Breed stalwarts dominate Skipton Wensleydale Longwool highlight ... Dyed-in-the-wool Wensleydale Longwool sheep aficionados John McHardy and Ernie Sherwin dominated the 130th Association show and sale at Skipton Auction Mart, sharing the spoils when each picking up four of the eight trophies awarded at the annual WLSBA highlight.

After many years of near misses, Scottish breeder Mr McHardy, who runs the Endrigs flock near Kilmany, Cupar in Fife, finally got his hands on the big one when his first prize ewe lamb was first tapped out as female, then supreme champion by judge Joan Ford, of Arranthorne, Bedale, herself a well-known former breeder who back in the day ran the Harmby Moor flock.

Mr McHardy, who started with the breed two decades ago – he has now turned 73 and says he is still going strong – clinched the title with a lamb by Princethorpe Schoolmaster, acquired last year from Warwickshire breeder and Association chairman Dr Lynn Clouder.

Out of a home-bred Endrigs Comet dam, the title winner sold for second top call of 500gns to the Parker & Bird farming partnership in Aylesbury, with a full sister to the champion also standing runner-up in the same show class matching its twin’s price when claimed by the same buyers. The duo were among a consignment of three lambs from Mr McHardy, the third, a ram by Endrigs Knock on Wood, out of a Princethorpe Harry’s Bar dam, making 150gns

Ernie Sherwin, of the Nosterfield flock near Bedale, made a clean sweep of the leading rosettes in the shearling ram show class, with both the winner and the runner-up being twin lamb sons of his well utilised 2014-born stock ram, Nosterfield Survivor, champion ram at Skipton in 2015, who has fathered some top-notch progeny over the years and, in the words of his breeder, is still performing well.

The two principals are out of a Brooklyn dam, a daughter of West End Brooklyn, and while the class victor, also reserve champion male, returned home Ernie had the satisfaction of claiming the day’s top price of 600gns with the runner-up, which also joined Parker & Bird. The third prize shearling ram, an Endriggs Sovereign son, out of a Nidderdale dam, made 300gns to Sabden’s K Taylor.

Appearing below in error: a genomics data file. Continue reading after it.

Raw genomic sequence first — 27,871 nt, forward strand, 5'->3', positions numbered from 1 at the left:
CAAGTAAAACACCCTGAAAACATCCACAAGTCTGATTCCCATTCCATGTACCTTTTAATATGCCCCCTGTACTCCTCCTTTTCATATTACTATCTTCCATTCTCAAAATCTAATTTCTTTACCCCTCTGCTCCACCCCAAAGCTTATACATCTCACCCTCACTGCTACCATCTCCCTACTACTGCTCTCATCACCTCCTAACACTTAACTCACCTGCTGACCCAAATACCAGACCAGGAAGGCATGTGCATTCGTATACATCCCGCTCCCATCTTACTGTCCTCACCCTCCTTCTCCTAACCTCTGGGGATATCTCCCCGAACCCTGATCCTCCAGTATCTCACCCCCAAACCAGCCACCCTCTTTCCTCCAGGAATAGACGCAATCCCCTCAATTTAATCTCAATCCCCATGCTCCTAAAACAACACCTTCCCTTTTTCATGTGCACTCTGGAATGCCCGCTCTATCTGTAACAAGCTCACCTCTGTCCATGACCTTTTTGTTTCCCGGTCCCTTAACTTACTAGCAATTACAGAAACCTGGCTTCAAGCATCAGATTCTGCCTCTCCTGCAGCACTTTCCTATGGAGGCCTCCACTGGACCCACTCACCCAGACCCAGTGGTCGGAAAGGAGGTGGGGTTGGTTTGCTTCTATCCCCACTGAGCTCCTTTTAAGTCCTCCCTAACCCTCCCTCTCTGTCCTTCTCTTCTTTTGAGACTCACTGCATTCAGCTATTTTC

Mr Sherwin, who established his flock in 1978, was far from finished, with his nine-strong consignment, all bar one home-breds and all but one sold. He was also responsible for the first prize ram lamb, male and reserve supreme champion, again by Survivor, whose own Brimham grand dam was herself a multiple title winner, including standing champion Wensleydale, supreme champion wool on the hoof and overall reserve supreme at the 2013 Great Yorkshire Show. The lamb made a section-topping 350gns when joining a Welsh buyer, M Jones, of Caernarfon.

Turning to the females, Ernie also took first and second prizes in the shearling ewe show class with Survivor daughters. The red rosette winner, also reserve female champion, and one of twins out of a Maes Afon dam, sold for 420gns when claimed by Jack De’ Cova, of Stowupland, Stowmarket, who also took home the home-bred runner-up for 350gns. He was also among the vendors.

Ewes topped at 350gns for a Black Wensleydale from another Fife vendor, Alex Wilson, who runs the Howe flock in Freuchie. His 2019 aged ewe, by Butterlands Bowhouse, out of a Kirrawah dam, sold locally to RL Fitzgerald, of Long Lee, Keighley.

There were just three other prize winners, including past champions. Mark Elliott, who runs the dual Providence and Garth flocks in Ferrensby with his mother Judy, finished third in the shearling ewe show class with a Coe family-bred Wenham daughter of Ilketshall Brexitier, which made 350gns.

Nick Oliver, of the Carperby Pastures flock near Leyburn, who was Skipton champion with a gimmer lamb last year – it sold for a breed society record price for gimmer lambs of 900gns – stood runner-up in the ram lamb show class and made 180ns with a Providence Samson son, out of a home-bred Princethorpe Carlsberg ewe.

Last, but not least was the third prize ewe lamb from Andrew McDonald, who runs the Brooklyn flock in Samlesbury, Preston, with a home-bred daughter of Brooklyn Prospect Park, which made 200gns.

Vendors and purchasers old and new from a wide area supported the annual highlight. Other shearling tups sold around the 200-450gns range, while ewes, generally around 200-300gns, again sold well, with purchasers after numbers and quality. Of the 16 ram lambs, the majority sold at 120-220gns.

Chief prices and averages - all but one of the classes saw an increase on the year - were: Shearling rams to 600gns, av £303 (2020 £178), ram lambs to 350gns, av £169 (2020 £104), aged ewes to 350gns, av £247 (2020 £241), shearling ewes to 420gns, av £328 (2020 £255), ewe lambs to 500gns, av £297 (2020 £344).

WLSBA secretary Anna Pennell said it was great to see yet another year of growth in the averages, alongside a very busy ringside of potential buyers. She commented: “The demand for females in recent years has been incredibly strong as new flocks are being established, as well as growth of older ones. It’s great to see our members being rewarded for years of hard work with good prices and plenty of interest - and no sign of this slowing down.”